With particular reference to FIG. 3 it will be seen that core pole faces 32 and 33 are in contact with the outer surface of the workpiece 22 at zones spaced axially along such outer surface. It is important that the contact between the pole faces and the workpiece be made with minimum air gap, so that the magnetic path for the flux generated by the magnetomotive force of winding 36 may have as small reluctance as possible. Means are accordingly desirably provided within the pocket 72 for resiliently urging the pole faces 32 and 33 into tight, low reluctance contact with the workpiece. In the present illustration such means may include a leaf spring 1% bearing against the inner surface of the base 90 of the pocket and the outer surface of the winding 34 on the inductor.

Under certain operating conditions it may be desirable to enhance the cooling effect of the coolant forced along the outer surface and the inner surface of the shells and inductors. For such purpose, heat-dissipating fins 102 of known construction may be fastened to the outer surface of the workpiece.

It will be noted that the construction permits a certain amount of expansion and contraction of the shell elements resulting from changes of temperature, without adversely affecting the characteristics of the electrical and magnetic circuits involved. This results from the configuration of the shells, with the arcuate portions between the pockets being disposed at a radius substantially smaller than the outside radius of the pockets themselves. Desirably, the arcuate portions extend between the innermost portions of the pockets as shown and described herein, thus permitting slight flexure of the side walls of the pockets to accommodate expansion and contraction during operation.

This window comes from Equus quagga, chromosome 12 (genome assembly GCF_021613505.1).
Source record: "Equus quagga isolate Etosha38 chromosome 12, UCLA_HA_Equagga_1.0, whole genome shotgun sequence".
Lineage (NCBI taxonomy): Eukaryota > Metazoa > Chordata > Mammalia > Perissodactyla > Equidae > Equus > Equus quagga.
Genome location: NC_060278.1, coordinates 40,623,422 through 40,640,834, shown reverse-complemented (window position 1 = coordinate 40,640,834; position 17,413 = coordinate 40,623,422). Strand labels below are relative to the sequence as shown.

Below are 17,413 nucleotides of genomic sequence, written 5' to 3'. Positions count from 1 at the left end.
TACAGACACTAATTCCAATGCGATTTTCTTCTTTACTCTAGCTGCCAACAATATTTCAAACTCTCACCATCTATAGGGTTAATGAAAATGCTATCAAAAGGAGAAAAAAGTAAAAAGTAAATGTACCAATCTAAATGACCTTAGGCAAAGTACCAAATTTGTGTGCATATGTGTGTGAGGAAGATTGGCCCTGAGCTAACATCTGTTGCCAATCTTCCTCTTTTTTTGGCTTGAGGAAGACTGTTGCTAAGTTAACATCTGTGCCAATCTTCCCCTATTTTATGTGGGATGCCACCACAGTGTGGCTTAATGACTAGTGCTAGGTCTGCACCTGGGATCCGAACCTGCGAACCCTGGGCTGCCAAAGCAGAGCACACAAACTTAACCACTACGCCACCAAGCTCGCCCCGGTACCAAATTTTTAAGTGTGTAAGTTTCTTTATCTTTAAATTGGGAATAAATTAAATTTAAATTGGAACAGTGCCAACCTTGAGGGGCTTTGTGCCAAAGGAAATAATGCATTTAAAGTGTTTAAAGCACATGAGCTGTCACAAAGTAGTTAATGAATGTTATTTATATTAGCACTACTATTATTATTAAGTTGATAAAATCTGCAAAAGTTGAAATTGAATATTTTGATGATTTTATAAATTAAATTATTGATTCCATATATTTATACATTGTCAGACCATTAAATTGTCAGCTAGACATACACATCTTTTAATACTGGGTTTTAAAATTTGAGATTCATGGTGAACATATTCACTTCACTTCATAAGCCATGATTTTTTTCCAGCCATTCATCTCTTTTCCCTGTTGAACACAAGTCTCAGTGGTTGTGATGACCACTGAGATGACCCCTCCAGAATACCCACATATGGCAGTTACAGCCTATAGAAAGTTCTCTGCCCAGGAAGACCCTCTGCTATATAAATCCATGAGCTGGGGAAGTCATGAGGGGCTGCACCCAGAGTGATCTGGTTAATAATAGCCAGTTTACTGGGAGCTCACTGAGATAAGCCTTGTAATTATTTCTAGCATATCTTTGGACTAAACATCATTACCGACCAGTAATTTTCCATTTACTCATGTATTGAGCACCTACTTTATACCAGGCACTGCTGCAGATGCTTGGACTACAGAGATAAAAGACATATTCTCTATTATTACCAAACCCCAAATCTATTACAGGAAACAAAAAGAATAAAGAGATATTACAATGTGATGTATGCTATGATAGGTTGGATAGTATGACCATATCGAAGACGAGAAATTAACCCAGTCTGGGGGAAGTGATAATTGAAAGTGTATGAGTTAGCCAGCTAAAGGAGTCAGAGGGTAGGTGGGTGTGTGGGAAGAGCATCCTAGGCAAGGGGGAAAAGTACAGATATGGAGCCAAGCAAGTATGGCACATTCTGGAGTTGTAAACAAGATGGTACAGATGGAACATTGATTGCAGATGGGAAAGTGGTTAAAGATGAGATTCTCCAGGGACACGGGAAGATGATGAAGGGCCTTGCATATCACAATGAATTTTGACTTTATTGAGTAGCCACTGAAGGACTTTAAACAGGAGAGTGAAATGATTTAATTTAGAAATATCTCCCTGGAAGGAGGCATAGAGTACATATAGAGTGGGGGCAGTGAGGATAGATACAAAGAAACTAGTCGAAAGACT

The shells of the articulated casement above described are generally semi-cylindrical, each extending effectively over 180 of arc. However, shells of lesser arcuate extent may afford additional advantages for particular purposes, such as adaptation of the present invention for heating workpieces of widely varying outside diameters or other exterior cross-sectional dimensions. Thus in FIG. 6 the non-magnetic low resistance casement includes four shells, each extending substantially 90 around the workpiece and each provided with a pocket extending longitudinally of the shell for receiving therein the major portions of an inductor as previously described. Thus, shell indicated generally at is hingedly attached to the adjacent shell indicated generally at 112 by a pivot pin 114 extending through aligned bores formed in enlarged bosses carried by the shells. 0n the other side of shell 116, the adjacent shell indicated generally at 116 is similarly attached to shell 11!) in hinged relation about the pivot pin 118; and shell 116 is similarly connected to shell indicated generally at 120 through a pivot pin 122. Shells 112 and 120 are each provided with an enlarged flange of the type previously described, the flanges being indicated at 124 and 126 respectively and being held in assembled relation by bolt 127 and wing-nut 123. With the construction thus described, taken in connection with the leaf springs 100 in the base of each shell pocket, it will be seen that the pole faces of the inductor core legs will be retained in close, low reluctance contact with the external surface of the workpiece 22. It may be noted, with further reference to FIG. 6, that no cooling fins are provided, it being assumed that this application of the heating device requires no cooling of the workpiece; for example, the workpiece here might be a pipe being preheated by the heating device of the present invention preparatory to welding of the pipe.